Friday. The arrival in Lima was a mildly disorienting experience. It was the culmination of a six hour flight from Mexico City and occurred just short of midnight. Collected by our driver-guide for the short visit we were ferried through the fog to our hotel in the beachside district of Miraflores, sleep deprivation and the pervasive mist casting the initial view of Lima in a ethereal pallor, punctuated only by a throbbing rave party spilling onto the road from a park astride the airport freeway.
Breakfast at the hotel La Hacienda was a hurried affair as we’d overslept and our guide waited patiently to commence our familiarisation tour of Lima’s architectural and cultural attractions. Breakfast was made considerably less pleasant by the background tune of Walking in Memphis by Marc Cohn – one song that has especially nauseated me since I first heard it around 20 years ago. The horrible piece of drivel remained wedged in my consciousness for most of the day. If I had my way Mr Cohn would have been drowned at birth.
The first daylight view of our neighbourhood revealed barriers restricting street access and a forest of banners proclaiming Lima’s welcome to the APEC delegation. Overall this sight did not bode well for an unharried travel experience, but as always, it was up to us to grin and bear it.
Our private tour took us through the relatively swank ‘burbs of Miraflores and San Isidro and into the Plaza Mayor, the very heart of Lima where the city was founded by the conquistador Pizzaro in 1535. Sporting spectacular colonial architecture, the city block-sized Plaza is one of the finest examples of classical Spanish architecture I’ve ever seen, including in Spain. Despite the un-nerving presence of hundreds of grey-clad police and militia sporting automatic weapons, armoured cars with water cannons, and road barriers at every turn, we were guided through the plaza to soak up the beauty and grandeur of the Government Palace, Cathedral, Archbishop’s palace, City Hall and the Cloisters of San Francisco at Santo Domingo with its remarkable catacombs.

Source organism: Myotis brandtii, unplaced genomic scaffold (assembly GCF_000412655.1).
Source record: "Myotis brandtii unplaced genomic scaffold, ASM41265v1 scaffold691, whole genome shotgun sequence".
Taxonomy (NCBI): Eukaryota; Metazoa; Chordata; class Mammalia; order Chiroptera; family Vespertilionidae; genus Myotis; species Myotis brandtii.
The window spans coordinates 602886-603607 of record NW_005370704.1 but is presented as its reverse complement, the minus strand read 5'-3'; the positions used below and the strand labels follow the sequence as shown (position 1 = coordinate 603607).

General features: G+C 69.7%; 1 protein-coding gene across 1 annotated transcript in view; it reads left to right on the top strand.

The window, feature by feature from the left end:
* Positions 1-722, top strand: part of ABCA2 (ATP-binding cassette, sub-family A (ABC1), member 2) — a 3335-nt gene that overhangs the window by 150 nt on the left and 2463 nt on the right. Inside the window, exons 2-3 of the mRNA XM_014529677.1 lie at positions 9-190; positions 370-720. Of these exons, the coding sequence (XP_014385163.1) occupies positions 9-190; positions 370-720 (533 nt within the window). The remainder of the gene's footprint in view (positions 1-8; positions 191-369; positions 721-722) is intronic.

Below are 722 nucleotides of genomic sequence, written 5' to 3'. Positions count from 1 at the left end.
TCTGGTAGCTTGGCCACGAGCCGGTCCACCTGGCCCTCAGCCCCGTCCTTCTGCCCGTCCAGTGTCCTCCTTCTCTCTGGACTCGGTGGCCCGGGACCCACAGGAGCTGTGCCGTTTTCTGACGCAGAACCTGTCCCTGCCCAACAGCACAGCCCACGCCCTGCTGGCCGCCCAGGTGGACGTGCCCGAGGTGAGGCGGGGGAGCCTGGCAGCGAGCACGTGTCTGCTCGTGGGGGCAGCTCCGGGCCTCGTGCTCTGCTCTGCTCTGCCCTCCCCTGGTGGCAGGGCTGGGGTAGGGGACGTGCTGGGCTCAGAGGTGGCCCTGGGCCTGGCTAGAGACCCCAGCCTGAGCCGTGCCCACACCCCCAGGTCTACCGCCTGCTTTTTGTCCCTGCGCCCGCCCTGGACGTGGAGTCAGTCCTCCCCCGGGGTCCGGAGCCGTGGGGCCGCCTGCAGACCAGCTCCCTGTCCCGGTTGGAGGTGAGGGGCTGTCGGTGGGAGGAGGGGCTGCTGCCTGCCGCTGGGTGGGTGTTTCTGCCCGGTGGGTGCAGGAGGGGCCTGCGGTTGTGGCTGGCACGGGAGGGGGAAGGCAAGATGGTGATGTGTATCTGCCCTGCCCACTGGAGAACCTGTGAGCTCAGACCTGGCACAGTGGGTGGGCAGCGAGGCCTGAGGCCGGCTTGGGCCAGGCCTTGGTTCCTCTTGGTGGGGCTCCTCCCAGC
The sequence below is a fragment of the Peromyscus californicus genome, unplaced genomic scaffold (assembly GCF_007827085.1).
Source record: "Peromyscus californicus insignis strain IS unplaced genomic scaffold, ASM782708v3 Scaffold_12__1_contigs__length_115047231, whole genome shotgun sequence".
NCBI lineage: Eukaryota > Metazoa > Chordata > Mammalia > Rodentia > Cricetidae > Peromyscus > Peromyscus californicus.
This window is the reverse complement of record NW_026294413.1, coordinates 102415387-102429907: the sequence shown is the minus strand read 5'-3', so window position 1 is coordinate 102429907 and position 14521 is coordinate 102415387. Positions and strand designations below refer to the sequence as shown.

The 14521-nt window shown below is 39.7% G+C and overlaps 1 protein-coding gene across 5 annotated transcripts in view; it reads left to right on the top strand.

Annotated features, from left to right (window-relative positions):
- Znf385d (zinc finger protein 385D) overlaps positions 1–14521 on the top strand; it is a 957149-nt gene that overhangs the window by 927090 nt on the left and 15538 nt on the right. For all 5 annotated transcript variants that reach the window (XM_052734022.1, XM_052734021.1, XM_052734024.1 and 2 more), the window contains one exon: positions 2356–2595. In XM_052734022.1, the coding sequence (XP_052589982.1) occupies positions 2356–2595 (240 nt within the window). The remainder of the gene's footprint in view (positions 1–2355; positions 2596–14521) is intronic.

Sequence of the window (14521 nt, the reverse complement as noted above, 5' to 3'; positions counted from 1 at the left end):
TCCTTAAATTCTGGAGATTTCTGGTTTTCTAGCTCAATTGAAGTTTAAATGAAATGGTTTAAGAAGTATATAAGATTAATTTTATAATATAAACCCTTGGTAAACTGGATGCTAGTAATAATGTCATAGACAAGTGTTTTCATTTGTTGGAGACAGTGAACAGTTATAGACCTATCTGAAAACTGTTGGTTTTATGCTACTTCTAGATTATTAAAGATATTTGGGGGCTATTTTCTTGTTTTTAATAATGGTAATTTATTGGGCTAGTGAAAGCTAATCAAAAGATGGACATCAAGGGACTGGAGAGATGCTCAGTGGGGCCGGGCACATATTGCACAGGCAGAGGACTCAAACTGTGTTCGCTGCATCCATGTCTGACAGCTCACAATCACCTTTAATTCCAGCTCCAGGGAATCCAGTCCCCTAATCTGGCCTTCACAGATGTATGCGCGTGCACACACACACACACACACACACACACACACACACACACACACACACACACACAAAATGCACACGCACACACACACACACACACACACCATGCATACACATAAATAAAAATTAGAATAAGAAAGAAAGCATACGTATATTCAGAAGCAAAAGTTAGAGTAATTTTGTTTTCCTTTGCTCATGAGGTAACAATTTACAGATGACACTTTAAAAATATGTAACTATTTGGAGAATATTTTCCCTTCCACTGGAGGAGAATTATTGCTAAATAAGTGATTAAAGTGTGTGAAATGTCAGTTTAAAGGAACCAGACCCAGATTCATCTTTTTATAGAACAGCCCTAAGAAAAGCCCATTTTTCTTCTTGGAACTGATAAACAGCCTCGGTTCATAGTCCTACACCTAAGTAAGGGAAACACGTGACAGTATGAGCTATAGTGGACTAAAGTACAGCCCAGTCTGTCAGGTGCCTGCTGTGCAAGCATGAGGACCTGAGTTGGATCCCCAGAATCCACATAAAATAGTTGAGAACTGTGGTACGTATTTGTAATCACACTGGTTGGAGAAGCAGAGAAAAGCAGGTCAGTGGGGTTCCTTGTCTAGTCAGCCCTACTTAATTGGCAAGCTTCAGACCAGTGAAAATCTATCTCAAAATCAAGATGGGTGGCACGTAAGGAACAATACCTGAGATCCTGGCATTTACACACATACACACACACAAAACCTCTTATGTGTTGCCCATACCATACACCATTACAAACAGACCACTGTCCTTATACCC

We returned to the hotel via a circuitous route that took us past the pre-Inca pyramid of Huaca Huallamarca dating back to the 4th Century and the Park of Love on the Pacific Ocean clifftops in Miraflores. Later in the afternoon we ambled down to Laromar a rather upmarket shopping and entertainment precinct where we watched the sun set over the Pacific while sipping Pisco Sours and scanning restaurant guides for a suitable taste of Peruvian gastronomy that evening.
Brujas de Cachiche Restaurante
Billing itself as “a must stop during your visit to Lima, America’s capital of gastronomy” Brujas de Cachiche was a revelation in Nuevo Andean Creole cuisine and a showcase of pre-Columbian art. Replicas, I’m guessing. Being a little unsure where to start on the vast carte we opted for a three course”Gourmet” menu at around $70pp, which drastically reduced the options available, but did provide English translations. We chose:
Entrees: Jumbo shrimps wrapped in Serrano ham with asparagus served in passion fruit sauce and Giant clam trilogy, grilled in quebranta pisco Bloody Mary, in pisco sour bisque & passionfruit sour foam.
Mains: Charcoal sea bass in lime butter; on a bed of sautéed spinach & toasted garlic and Lobster Thermidor, (lobster meat cubes served in Half Shell café de Paris style).
Dessert: Alfajor del gran brujo de Cachiche with vanilla ice-cream. (Sweet biscuits with caramel spread filling)
Wine was a Cousiño Macul Antiguas Reservas 2002 – a lusciously ‘plummy’ merlot from Chile
After the gourmet delights of the past few weeks in Mexico City, Puebla and Oaxaca, I was hardly expecting such a fabulous blend of the traditional and innovative; influences from all quarters and such talented hands in the kitchen. Truly a remarkable meal, and one that opened my eyes to the brilliance of the Creole cuisine that is so typically Peruvian.